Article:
Led Zep­pelin

Black Dog

Total Guitar - - HOW TO -

This mas­sive riff fea­tured on Led Zep­pelin’s fourth al­bum (known as Led

Zep­pelin IV), which was re­leased in 1971. Gui­tarist Jimmy Page and bassist John Paul Jones play the sin­gle-note riff in uni­son against John Bon­ham’s heavy back­beat to cre­ate one of the ar­che­typal mo­ments in rock his­tory.

The riff has a slightly am­bigu­ous sound, TGR297.ledzep­pelin.fig01.musxsit­ting in-be­tween ma­jor and mi­nor tonal­i­ties. The line is based File Date: 16:57 08/08/2017 mainly in the A mi­nor pen­ta­tonic scale Page 1 of 1 (A C DE G), but there is an ex­tra G# pass­ing Notes: note (a ma­jor 7th in this key) giv­ing a brief ma­jor vibe. Jimmy Page also bends the mi­nor 3rd note (C) up slightly to­wards a ma­jor 3rd (C#) – a com­mon trait in blues mu­sic and another way of briefly blur­ring the lines be­tween ma­jor and mi­nor.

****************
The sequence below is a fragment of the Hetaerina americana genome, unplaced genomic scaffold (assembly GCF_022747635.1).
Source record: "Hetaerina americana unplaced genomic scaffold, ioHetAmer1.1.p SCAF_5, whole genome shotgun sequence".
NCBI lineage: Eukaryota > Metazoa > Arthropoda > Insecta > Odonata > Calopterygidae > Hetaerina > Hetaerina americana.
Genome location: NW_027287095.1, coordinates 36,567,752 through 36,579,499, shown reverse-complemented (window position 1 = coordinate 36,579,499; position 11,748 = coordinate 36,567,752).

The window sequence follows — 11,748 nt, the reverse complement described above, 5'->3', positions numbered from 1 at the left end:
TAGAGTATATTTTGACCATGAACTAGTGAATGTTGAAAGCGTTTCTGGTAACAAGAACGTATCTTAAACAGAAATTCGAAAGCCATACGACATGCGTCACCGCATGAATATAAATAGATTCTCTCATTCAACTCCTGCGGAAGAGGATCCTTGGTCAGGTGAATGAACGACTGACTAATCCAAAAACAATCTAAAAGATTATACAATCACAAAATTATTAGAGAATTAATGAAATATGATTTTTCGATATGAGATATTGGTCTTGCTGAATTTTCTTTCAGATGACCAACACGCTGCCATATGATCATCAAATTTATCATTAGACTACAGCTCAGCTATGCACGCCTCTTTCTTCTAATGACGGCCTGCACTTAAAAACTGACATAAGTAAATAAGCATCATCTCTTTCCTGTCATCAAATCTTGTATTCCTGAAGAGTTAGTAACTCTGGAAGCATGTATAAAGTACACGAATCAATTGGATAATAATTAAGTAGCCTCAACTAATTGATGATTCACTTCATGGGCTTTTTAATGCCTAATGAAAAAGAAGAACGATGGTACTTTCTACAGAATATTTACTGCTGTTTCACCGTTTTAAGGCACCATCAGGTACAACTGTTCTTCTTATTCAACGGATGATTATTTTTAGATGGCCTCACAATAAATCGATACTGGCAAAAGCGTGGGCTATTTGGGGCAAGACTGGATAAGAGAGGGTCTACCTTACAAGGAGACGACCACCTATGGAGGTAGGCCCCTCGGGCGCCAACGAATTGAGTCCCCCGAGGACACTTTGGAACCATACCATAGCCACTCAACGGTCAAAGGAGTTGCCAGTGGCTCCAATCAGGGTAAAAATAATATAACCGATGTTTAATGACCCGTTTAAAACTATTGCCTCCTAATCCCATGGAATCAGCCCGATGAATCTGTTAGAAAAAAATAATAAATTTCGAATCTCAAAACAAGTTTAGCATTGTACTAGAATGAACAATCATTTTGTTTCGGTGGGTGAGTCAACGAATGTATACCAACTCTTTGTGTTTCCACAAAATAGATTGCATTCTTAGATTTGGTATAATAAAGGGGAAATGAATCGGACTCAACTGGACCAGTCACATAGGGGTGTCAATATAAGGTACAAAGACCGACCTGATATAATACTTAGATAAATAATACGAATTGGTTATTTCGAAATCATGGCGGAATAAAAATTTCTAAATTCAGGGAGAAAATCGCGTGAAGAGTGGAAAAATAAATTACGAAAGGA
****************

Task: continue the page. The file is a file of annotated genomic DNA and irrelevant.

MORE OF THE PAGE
When play­ing the riff, start with an up­stroke and con­tinue al­ter­nate pick­ing in a 16th-note fash­ion so you stay in time with the drum groove, whilst also adding the bends and ham­mer-ons.

Cheat sheet…

Ap­pears at: 0:12-0:40 Tempo: 82bpm Key/Scale: A mi­nor pen­ta­tonic scale Main tech­niques: Al­ter­nate pick­ing / bluesy bends / ham­mer-ons / pull-offs

Black Dog Words and Mu­sic by Jimmy Page, Robert Plant and John Paul Jones © 1972 (Re­newed) Flames of Al­bion Mu­sic, Inc All Rights Ad­min­is­tered by WB Mu­sic Corp Ex­clu­sive Print Rights Ad­min­is­tered by Al­fred Mu­sic All Rights Re­served

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